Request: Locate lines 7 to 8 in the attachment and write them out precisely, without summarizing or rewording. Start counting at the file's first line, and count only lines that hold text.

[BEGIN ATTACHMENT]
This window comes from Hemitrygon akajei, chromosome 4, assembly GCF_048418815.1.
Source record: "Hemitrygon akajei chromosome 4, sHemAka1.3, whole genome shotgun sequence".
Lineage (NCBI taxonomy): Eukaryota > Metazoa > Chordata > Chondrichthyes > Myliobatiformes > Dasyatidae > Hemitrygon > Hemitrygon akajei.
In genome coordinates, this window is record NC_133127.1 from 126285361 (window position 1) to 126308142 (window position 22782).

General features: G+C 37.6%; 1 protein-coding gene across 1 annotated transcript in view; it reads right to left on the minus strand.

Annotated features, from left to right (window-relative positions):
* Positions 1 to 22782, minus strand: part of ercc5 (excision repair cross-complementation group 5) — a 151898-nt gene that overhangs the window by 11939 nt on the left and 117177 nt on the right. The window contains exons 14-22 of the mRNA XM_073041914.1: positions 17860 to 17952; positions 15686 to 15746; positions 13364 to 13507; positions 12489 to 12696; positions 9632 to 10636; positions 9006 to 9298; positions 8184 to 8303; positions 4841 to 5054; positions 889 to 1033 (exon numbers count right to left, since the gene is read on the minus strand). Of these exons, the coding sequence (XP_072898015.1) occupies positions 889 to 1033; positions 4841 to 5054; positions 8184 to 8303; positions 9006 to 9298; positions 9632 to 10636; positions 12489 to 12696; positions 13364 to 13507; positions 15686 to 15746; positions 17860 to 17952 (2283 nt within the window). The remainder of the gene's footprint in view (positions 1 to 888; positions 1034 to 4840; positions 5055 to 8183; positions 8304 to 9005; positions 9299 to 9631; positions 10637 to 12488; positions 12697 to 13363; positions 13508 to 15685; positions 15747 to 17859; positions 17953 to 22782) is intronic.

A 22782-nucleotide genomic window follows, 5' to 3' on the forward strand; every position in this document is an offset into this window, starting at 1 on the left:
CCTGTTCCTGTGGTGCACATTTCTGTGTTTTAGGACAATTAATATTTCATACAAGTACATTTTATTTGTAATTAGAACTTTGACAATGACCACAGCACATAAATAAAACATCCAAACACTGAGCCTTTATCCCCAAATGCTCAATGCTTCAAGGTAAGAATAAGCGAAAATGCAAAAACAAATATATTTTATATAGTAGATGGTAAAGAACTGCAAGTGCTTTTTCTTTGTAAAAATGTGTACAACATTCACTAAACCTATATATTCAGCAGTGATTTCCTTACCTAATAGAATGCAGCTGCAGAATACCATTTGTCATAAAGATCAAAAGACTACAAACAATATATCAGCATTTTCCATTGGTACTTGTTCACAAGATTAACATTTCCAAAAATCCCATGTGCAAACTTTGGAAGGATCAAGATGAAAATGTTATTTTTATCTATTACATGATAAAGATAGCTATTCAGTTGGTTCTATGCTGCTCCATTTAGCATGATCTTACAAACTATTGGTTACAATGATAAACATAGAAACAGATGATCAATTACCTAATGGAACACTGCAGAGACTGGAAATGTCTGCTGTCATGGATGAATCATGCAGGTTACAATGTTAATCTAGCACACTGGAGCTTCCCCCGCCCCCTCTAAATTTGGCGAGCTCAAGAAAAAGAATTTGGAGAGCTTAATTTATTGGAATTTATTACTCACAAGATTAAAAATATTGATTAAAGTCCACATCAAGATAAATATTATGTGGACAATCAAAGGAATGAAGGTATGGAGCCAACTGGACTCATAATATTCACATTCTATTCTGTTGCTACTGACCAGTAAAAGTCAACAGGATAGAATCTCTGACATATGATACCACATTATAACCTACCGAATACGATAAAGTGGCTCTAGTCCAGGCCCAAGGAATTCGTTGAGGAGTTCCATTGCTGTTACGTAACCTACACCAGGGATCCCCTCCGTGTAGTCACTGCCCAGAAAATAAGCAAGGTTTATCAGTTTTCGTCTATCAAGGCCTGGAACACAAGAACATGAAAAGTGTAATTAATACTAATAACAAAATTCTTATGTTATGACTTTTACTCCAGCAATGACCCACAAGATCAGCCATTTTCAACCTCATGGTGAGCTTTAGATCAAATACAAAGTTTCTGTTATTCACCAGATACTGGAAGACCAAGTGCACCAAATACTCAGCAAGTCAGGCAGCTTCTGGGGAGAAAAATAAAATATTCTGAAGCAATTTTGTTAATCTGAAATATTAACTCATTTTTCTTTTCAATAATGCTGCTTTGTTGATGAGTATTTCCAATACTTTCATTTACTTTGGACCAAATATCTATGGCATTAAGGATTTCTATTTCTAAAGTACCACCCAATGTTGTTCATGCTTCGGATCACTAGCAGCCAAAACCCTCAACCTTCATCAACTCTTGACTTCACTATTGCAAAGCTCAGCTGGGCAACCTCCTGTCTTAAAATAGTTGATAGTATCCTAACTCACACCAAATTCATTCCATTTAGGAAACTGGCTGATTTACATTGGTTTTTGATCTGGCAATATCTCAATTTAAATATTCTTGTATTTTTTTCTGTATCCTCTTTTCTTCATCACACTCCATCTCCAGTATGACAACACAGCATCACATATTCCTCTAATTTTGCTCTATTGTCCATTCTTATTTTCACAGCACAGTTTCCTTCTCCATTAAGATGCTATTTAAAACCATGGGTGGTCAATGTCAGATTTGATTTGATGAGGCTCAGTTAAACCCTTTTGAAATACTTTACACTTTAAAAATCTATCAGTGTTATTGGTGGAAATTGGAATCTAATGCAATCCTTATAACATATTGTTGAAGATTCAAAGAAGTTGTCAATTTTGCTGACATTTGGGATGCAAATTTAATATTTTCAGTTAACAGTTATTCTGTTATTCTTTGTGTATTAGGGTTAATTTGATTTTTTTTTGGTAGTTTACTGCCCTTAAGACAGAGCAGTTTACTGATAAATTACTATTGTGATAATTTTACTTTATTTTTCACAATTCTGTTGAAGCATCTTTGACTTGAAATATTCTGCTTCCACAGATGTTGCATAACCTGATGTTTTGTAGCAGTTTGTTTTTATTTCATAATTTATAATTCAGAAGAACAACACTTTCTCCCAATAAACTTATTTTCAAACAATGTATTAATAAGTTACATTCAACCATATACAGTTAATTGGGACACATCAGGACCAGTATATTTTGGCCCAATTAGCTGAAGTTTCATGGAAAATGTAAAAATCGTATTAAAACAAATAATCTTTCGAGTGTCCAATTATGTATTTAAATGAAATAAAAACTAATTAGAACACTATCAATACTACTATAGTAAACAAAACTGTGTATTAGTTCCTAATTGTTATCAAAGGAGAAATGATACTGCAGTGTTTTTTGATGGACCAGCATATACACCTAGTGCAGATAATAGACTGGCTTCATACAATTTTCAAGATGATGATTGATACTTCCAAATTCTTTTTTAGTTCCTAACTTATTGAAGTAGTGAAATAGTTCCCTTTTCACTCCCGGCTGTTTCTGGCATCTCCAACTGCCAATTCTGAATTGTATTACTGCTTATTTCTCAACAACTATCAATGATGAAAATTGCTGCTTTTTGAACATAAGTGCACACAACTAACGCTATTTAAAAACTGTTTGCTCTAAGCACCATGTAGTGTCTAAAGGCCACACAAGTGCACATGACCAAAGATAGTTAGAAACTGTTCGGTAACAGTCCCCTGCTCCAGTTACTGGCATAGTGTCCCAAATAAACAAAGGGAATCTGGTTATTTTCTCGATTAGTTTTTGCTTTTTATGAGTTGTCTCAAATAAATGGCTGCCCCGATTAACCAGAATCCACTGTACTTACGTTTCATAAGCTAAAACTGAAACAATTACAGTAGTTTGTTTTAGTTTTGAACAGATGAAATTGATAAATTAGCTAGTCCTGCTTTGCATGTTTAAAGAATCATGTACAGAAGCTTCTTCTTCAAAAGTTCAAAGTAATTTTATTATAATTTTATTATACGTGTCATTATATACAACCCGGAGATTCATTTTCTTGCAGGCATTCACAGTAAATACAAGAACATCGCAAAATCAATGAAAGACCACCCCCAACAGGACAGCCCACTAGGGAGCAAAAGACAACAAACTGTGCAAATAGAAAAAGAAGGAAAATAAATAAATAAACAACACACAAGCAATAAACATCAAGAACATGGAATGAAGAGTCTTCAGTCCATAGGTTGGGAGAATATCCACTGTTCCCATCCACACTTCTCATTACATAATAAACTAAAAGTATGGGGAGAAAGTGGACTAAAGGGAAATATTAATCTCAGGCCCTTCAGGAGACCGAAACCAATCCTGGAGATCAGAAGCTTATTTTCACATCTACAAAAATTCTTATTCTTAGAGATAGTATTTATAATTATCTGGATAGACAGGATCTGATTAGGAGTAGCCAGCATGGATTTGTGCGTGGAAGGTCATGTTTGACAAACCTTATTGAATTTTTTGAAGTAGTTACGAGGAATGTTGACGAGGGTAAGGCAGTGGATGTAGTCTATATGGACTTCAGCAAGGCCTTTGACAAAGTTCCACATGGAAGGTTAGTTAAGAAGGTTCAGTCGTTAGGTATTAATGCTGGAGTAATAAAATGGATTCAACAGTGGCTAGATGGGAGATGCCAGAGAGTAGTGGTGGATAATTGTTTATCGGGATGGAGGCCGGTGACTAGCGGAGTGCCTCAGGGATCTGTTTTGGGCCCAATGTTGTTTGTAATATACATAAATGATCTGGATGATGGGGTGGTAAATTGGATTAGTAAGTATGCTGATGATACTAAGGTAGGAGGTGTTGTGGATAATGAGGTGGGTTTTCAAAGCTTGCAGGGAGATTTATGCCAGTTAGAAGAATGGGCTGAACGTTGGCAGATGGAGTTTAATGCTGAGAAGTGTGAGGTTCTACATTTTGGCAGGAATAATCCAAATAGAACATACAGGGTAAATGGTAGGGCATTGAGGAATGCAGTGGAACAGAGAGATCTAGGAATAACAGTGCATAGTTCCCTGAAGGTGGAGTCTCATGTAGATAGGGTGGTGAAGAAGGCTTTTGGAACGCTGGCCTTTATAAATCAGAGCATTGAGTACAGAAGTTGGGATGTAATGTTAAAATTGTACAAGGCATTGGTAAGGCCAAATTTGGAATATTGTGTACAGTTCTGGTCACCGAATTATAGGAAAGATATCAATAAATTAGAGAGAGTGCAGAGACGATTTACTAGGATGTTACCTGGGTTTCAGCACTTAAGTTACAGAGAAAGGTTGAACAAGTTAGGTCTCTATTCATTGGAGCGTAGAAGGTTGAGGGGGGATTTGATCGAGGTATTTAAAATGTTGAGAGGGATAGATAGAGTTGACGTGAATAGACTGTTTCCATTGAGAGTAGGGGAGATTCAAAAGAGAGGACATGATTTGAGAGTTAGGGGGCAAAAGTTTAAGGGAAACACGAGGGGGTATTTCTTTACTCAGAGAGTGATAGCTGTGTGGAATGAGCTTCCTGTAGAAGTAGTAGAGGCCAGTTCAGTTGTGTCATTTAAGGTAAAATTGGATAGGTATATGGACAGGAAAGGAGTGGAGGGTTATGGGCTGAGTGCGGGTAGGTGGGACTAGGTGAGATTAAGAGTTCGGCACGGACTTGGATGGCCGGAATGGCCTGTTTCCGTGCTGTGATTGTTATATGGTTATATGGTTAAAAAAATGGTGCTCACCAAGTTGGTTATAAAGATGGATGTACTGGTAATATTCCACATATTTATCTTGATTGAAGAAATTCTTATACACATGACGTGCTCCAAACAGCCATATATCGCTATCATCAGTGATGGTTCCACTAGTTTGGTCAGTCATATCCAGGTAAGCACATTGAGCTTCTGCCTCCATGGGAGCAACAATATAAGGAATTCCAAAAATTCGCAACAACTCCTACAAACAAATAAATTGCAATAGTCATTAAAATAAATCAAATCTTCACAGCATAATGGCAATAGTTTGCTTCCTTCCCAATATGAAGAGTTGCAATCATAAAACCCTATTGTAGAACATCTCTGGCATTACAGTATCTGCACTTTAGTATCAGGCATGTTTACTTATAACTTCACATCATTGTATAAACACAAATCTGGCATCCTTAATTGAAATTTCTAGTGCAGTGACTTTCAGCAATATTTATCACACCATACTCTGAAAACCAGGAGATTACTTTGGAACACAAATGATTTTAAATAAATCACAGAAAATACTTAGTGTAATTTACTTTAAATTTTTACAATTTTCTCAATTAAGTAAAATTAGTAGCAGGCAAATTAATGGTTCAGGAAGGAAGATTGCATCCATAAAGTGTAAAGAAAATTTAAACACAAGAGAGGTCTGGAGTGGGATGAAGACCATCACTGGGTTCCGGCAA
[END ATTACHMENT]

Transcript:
* Positions 1 to 22782, minus strand: part of ercc5 (excision repair cross-complementation group 5) — a 151898-nt gene that overhangs the window by 11939 nt on the left and 117177 nt on the right. The window contains exons 14-22 of the mRNA XM_073041914.1: positions 17860 to 17952; positions 15686 to 15746; positions 13364 to 13507; positions 12489 to 12696; positions 9632 to 10636; positions 9006 to 9298; positions 8184 to 8303; positions 4841 to 5054; positions 889 to 1033 (exon numbers count right to left, since the gene is read on the minus strand). Of these exons, the coding sequence (XP_072898015.1) occupies positions 889 to 1033; positions 4841 to 5054; positions 8184 to 8303; positions 9006 to 9298; positions 9632 to 10636; positions 12489 to 12696; positions 13364 to 13507; positions 15686 to 15746; positions 17860 to 17952 (2283 nt within the window). The remainder of the gene's footprint in view (positions 1 to 888; positions 1034 to 4840; positions 5055 to 8183; positions 8304 to 9005; positions 9299 to 9631; positions 10637 to 12488; positions 12697 to 13363; positions 13508 to 15685; positions 15747 to 17859; positions 17953 to 22782) is intronic.

A 22782-nucleotide genomic window follows, 5' to 3' on the forward strand; every position in this document is an offset into this window, starting at 1 on the left: